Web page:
Meanwhile, Maj. Gen. Yair Naveh, head of the Central Command, said that IDF troops will remain in the northern West Bank for several months after the evacuation of four Jewish settlements there. Naveh said the pullout from the northern West Bank would take place only after the Gaza disengagement, and would not be implemented under fire. He said he believed there would be an increase in terror following the evacuation, and hence the military would have to remain in the field of operations for a short while longer. (Jerusalem Post, 5/29/05 & Ha'aretz, 5/30/05)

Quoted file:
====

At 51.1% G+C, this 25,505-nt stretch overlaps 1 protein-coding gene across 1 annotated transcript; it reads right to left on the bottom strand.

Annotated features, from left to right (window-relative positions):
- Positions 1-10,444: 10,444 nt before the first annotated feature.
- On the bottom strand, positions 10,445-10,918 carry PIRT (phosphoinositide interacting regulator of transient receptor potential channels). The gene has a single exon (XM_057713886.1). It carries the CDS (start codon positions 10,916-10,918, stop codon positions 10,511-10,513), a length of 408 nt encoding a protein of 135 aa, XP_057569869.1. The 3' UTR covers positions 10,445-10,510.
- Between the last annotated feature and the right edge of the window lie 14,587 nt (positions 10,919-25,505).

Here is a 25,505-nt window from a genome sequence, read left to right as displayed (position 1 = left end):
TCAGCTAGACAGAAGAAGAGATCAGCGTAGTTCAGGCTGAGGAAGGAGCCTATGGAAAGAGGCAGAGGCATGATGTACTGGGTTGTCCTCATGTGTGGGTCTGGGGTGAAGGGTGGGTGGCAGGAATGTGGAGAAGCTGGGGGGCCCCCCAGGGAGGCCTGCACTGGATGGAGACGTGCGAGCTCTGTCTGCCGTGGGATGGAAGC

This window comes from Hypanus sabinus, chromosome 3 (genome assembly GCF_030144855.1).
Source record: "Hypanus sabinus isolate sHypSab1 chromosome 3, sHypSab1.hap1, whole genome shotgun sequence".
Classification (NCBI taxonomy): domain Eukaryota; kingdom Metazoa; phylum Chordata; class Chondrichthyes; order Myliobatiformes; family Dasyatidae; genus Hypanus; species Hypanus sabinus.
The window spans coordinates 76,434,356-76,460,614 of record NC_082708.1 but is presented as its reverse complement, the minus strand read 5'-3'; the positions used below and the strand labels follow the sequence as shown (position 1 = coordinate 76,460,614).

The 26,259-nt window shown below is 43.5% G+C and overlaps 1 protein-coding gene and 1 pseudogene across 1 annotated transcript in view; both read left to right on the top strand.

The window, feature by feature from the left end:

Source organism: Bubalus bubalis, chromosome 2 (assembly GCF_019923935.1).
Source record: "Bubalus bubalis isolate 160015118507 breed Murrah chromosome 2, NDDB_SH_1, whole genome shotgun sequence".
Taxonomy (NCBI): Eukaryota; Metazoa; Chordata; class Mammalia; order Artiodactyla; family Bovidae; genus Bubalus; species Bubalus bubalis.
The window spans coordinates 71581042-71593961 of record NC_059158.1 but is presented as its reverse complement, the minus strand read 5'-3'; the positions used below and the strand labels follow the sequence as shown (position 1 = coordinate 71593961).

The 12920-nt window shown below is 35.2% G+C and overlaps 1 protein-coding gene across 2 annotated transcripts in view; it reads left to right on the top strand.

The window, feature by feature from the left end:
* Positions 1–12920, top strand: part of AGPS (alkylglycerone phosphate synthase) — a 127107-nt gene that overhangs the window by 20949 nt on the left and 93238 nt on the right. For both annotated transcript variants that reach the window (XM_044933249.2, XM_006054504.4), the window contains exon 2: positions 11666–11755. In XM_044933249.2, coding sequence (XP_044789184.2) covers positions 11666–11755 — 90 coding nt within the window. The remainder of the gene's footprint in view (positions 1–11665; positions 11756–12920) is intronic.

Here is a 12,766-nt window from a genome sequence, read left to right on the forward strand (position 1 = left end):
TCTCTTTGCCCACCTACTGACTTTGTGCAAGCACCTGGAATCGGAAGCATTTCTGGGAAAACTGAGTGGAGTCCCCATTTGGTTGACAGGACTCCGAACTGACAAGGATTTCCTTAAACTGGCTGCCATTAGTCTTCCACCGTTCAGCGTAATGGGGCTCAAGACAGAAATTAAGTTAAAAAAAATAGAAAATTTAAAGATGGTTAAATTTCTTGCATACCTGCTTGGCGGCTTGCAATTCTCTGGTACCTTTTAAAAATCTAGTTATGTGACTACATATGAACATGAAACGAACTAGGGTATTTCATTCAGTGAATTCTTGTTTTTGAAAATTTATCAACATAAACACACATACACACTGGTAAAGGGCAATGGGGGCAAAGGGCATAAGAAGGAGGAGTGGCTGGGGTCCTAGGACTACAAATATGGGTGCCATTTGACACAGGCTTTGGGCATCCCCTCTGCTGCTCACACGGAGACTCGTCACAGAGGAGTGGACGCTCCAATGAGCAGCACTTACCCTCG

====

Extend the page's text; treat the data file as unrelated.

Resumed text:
INFLATED EXPECTATIONS: The plan to house relocated Gaza settlers in clusters may not be economically viable due to price hikes in the area by contractors. Amigur, the public housing firm that was chosen to supply 400 temporary apartments to settlers to be evacuated under the disengagement plan, said its office was flooded with offers by local apartment owners offering housing for rent. But when the company tried to enter negotiations with large contractors who could supply them with whole buildings already built in adjacent neighborhoods, it found that contractors had jacked the prices to four times the listed value. One of the main stipulations of the Nitzanim proposal, which would place settlers in the Nitzan and northern Ashkelon regions, was that settlers would be housed in "clustered" communities in order to help maintain community ties during the traumatic move.